Insulin is a hormone that mitigates absorption of glucose from the bloodstream by muscle and fat tissues. Insulin insufficiency causes the toxic accumulation of glucose in blood in a condition called Type 1 or juvenile diabetes (T1D). Often diagnosed in children and young adults, T1D involves the progressive loss of insulin-producing islet cells of the pancreas. In T1D, the immune system – our defense against infectious microbes and potentially harmful foreign substances – mounts a misguided destruction of islet cells. Thus T1D is classified as an autoimmune disorder, where the immune system fails to recognize certain cells of the body as “self.” Patients afflicted with T1D need a lifelong treatment with insulin, and are most prone to suffer a host of debilitating and life-threatening complications ranging from heart disease, stroke, and kidney malfunction. The exact nature of autoimmunity in T1D is yet to be fully understood. We discovered that insulin undergoes a novel chemical modification called deamidation making it liable to be recognized as “non-self”. In diabetic mouse models, we found that animals produce antibodies that specifically cross-react with deamidated insulin. We thus recognize the potential of these abnormal antibodies as diagnostic markers and therapeutic targets for T1D.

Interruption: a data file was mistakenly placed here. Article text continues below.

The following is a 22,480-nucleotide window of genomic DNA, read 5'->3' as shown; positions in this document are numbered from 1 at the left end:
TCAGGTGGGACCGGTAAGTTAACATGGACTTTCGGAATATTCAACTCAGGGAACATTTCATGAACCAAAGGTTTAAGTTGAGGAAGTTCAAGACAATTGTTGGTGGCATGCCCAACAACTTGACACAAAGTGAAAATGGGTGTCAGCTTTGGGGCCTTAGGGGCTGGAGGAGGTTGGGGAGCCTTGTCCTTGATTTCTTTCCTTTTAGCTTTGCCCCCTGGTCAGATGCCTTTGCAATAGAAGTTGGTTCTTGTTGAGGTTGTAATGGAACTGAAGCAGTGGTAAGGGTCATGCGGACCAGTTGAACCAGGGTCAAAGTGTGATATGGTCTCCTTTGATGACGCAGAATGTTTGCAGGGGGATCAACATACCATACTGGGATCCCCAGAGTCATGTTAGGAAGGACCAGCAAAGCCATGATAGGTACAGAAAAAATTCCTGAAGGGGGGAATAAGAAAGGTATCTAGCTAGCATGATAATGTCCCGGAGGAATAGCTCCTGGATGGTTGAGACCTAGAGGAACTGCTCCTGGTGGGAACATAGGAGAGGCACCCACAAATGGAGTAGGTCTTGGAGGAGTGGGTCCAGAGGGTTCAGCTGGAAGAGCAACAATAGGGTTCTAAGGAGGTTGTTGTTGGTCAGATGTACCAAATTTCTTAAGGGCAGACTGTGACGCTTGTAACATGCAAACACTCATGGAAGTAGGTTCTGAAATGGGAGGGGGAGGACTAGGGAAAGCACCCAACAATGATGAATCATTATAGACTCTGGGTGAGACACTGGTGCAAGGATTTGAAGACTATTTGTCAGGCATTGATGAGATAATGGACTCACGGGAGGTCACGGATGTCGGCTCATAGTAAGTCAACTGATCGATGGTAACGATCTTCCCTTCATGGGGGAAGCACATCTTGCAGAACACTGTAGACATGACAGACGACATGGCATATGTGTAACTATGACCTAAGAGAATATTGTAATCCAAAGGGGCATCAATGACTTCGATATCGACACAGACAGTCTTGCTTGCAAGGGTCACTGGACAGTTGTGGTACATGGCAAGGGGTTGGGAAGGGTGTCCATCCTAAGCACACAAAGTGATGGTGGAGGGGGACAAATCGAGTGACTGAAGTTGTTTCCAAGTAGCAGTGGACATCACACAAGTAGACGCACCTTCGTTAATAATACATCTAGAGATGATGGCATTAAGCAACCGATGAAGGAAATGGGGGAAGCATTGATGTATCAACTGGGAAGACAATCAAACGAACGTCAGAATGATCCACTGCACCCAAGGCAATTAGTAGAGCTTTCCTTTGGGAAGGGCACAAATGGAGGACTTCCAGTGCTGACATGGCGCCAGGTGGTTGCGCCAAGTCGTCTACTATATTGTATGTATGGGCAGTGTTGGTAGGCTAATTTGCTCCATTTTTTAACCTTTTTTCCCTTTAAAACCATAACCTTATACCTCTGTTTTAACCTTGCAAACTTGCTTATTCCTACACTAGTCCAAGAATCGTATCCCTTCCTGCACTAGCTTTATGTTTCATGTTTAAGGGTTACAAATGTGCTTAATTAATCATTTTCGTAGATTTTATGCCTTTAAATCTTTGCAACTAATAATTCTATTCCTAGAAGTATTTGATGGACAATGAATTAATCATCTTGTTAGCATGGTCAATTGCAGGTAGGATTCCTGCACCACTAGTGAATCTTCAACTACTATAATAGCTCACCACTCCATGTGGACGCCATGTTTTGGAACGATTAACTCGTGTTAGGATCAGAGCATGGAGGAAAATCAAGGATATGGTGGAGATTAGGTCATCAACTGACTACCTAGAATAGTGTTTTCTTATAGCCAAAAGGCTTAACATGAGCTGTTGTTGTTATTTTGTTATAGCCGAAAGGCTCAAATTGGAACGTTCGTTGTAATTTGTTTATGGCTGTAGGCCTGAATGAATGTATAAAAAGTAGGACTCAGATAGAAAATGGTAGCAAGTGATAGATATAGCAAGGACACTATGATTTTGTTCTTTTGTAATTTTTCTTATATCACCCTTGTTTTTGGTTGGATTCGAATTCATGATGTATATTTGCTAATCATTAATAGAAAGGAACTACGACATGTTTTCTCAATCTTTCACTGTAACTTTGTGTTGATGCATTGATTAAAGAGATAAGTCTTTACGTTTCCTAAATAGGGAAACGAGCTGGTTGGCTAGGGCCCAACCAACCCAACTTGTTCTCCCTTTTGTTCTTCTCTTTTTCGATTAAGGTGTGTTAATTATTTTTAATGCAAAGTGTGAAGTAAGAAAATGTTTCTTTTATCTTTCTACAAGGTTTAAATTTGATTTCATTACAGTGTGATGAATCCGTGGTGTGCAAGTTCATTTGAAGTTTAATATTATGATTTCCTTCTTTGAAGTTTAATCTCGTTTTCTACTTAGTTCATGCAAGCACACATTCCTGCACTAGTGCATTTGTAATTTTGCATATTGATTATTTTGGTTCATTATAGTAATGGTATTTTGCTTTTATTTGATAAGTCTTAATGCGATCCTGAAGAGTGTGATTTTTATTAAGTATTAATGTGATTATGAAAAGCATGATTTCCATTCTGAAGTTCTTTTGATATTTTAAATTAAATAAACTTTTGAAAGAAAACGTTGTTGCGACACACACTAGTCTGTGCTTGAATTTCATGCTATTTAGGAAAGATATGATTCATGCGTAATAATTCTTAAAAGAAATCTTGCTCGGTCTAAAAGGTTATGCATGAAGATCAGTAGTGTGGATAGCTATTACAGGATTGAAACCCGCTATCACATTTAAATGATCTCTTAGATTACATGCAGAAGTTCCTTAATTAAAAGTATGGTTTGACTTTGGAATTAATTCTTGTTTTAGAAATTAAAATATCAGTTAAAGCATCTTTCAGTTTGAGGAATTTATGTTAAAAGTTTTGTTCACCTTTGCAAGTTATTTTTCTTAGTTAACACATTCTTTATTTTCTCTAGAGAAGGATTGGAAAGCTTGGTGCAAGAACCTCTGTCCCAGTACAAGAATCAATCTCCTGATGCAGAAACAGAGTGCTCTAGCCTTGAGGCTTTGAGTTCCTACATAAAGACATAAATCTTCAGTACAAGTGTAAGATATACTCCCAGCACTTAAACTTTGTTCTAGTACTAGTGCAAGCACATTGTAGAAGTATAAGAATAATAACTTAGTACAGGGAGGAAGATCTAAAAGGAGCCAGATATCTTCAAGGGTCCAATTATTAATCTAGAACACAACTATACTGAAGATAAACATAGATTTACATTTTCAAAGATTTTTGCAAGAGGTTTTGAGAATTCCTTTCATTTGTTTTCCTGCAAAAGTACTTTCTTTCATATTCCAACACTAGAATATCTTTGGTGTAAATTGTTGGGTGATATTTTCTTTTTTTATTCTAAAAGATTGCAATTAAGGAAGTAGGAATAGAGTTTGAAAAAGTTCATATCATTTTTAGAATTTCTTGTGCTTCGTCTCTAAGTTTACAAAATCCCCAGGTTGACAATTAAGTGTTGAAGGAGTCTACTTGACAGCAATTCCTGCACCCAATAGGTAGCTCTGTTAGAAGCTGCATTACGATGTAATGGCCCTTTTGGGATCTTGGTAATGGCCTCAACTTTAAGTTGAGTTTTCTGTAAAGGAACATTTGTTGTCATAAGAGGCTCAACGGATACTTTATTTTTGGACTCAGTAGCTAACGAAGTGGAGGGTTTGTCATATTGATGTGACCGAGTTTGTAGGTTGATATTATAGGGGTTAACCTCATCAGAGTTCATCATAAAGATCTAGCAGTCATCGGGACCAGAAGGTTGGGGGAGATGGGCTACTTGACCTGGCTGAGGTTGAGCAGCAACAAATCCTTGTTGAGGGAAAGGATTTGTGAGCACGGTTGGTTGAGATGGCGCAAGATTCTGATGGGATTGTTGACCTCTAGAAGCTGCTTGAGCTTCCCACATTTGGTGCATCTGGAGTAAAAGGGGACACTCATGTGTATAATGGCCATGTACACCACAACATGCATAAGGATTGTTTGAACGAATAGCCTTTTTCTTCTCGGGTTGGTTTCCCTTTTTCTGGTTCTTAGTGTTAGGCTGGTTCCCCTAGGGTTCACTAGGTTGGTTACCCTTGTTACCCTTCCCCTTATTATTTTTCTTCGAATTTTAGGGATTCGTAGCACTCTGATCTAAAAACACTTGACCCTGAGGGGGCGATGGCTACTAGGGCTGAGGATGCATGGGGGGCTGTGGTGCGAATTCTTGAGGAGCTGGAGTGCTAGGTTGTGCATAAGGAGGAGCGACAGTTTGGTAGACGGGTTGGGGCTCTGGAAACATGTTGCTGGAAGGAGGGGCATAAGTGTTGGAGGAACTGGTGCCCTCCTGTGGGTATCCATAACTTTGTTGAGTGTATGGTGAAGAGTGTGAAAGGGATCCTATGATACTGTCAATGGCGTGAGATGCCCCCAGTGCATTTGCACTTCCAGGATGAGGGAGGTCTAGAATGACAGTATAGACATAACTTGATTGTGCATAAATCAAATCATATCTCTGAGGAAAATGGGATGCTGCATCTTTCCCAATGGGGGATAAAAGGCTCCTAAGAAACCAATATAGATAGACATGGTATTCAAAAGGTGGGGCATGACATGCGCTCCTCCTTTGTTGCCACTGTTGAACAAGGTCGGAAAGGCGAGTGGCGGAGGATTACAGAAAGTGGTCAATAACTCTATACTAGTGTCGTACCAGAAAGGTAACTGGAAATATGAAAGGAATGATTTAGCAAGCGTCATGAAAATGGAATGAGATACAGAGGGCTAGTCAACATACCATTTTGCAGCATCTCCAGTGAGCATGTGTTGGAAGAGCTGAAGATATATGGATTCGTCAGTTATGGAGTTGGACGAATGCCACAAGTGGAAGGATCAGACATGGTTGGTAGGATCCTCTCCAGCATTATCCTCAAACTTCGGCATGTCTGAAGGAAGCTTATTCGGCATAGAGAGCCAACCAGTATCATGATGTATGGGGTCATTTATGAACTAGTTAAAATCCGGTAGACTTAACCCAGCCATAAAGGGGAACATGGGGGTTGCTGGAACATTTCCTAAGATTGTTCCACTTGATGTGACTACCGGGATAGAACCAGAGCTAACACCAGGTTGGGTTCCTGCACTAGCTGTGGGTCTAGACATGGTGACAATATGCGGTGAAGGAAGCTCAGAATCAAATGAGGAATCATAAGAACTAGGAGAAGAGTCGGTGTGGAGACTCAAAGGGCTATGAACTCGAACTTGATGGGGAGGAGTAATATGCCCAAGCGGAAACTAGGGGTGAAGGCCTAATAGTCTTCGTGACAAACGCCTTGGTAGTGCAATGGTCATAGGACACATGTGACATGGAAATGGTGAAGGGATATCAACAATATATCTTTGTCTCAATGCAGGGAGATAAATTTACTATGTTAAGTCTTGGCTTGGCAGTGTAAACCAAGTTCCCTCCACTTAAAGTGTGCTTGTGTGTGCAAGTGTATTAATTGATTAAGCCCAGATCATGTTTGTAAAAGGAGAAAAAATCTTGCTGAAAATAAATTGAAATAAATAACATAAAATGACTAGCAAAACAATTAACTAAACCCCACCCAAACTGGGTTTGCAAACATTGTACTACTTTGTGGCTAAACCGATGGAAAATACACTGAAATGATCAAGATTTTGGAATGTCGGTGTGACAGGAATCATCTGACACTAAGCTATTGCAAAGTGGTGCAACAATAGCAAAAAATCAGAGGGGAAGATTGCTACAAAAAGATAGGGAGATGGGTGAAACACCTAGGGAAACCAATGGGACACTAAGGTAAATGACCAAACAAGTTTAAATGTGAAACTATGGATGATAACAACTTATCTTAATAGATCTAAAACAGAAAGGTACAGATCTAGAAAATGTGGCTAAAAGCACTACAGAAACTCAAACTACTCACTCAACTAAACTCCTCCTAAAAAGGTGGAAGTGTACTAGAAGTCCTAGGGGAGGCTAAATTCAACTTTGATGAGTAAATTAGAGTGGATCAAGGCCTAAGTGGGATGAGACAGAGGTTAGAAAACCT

|Effective start/end date||9/1/15 → 8/31/18|
- Northwestern Memorial Hospital (NMH09102015 Exhibit B.1)